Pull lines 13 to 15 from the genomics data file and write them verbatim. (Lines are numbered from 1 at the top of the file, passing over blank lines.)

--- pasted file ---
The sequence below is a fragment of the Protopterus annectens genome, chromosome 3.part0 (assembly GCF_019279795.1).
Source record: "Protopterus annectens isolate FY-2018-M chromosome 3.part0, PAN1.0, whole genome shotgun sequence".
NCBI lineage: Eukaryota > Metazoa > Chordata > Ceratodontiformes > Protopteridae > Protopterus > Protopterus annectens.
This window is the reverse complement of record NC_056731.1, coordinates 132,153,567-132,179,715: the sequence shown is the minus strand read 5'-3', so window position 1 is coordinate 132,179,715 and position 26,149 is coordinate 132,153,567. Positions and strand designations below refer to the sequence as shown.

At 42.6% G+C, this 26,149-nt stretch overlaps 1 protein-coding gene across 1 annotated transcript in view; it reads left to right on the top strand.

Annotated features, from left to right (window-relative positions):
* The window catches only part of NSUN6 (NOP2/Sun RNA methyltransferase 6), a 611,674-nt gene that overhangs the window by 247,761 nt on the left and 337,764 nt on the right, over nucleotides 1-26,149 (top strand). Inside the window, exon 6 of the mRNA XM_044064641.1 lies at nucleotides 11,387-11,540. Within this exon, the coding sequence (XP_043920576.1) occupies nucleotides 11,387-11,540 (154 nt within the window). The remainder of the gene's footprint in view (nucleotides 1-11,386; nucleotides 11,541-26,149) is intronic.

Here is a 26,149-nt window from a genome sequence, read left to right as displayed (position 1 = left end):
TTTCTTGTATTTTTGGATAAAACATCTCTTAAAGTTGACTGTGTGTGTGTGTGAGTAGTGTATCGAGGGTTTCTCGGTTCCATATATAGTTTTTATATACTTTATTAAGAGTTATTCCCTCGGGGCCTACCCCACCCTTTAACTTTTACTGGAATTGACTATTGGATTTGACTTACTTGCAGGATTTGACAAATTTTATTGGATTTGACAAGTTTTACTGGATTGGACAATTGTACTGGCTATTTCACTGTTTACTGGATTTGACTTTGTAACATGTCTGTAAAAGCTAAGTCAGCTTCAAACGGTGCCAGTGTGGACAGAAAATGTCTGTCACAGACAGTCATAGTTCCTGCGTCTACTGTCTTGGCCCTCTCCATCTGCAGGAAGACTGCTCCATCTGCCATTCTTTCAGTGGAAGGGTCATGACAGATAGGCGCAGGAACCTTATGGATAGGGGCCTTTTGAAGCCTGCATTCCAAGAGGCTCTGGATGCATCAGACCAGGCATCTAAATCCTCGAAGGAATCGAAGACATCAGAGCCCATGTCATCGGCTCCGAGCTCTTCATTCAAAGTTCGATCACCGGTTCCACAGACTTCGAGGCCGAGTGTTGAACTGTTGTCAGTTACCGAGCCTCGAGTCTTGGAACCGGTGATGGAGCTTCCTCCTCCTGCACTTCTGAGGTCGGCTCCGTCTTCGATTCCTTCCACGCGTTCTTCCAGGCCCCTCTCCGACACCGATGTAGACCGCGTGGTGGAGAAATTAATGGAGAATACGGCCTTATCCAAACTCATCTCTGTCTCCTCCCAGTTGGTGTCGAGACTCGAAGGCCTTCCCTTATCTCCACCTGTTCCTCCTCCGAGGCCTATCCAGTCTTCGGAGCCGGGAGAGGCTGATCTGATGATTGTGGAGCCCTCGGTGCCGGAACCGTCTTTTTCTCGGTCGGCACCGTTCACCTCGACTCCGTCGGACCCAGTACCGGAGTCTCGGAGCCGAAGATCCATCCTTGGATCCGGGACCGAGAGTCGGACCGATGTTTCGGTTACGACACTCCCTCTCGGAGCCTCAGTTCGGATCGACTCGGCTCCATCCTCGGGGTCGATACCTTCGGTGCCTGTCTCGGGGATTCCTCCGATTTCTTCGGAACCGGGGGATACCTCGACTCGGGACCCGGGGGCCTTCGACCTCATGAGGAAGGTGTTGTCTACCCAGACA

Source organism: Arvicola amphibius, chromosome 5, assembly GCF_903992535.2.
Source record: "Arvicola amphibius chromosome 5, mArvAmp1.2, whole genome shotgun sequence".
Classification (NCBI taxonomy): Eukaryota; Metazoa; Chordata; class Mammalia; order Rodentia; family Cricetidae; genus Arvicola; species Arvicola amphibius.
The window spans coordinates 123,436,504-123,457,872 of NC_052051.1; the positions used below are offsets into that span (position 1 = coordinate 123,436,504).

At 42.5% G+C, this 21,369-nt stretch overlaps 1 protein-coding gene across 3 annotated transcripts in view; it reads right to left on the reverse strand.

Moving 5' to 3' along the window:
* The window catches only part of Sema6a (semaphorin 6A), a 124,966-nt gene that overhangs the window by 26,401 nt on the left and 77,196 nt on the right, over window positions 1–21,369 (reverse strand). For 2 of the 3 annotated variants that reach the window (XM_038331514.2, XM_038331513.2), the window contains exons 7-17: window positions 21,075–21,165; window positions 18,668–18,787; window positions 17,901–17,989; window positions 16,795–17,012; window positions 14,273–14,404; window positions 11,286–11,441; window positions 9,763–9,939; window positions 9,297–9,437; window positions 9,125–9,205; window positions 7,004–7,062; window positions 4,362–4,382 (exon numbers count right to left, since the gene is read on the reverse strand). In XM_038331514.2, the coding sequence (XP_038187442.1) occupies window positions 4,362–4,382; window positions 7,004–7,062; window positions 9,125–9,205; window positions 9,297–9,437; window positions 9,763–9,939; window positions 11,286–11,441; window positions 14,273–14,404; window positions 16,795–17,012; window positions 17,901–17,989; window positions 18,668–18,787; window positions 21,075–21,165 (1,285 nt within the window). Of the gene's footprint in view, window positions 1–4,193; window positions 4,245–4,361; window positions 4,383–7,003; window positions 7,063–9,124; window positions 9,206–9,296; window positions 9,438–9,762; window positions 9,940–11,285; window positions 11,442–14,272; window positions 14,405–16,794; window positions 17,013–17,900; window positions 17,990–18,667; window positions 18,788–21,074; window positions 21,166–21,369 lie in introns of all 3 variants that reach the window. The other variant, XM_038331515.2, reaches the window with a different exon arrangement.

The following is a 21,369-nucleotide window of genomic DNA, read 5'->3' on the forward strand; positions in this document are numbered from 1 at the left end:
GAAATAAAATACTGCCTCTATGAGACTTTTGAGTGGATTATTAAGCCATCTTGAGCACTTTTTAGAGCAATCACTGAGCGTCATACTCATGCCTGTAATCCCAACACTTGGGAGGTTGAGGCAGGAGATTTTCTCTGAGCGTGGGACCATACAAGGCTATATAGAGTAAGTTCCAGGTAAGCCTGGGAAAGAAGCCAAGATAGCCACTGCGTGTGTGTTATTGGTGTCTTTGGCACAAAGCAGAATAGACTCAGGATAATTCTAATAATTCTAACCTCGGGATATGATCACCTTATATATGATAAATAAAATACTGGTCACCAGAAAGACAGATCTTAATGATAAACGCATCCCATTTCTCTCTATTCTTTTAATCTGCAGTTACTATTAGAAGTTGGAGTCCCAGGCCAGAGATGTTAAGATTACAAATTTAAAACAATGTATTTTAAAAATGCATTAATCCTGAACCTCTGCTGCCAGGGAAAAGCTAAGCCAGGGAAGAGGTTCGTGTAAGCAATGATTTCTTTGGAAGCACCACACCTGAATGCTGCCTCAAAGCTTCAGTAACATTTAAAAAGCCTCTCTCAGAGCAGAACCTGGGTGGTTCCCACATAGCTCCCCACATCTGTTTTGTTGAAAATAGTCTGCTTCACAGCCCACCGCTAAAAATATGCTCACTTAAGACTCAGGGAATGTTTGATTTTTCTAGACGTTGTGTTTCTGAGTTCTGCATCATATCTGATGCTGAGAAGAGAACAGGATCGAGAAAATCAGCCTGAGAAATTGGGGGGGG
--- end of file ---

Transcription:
The window spans coordinates 123,436,504-123,457,872 of NC_052051.1; the positions used below are offsets into that span (position 1 = coordinate 123,436,504).

At 42.5% G+C, this 21,369-nt stretch overlaps 1 protein-coding gene across 3 annotated transcripts in view; it reads right to left on the reverse strand.

Moving 5' to 3' along the window: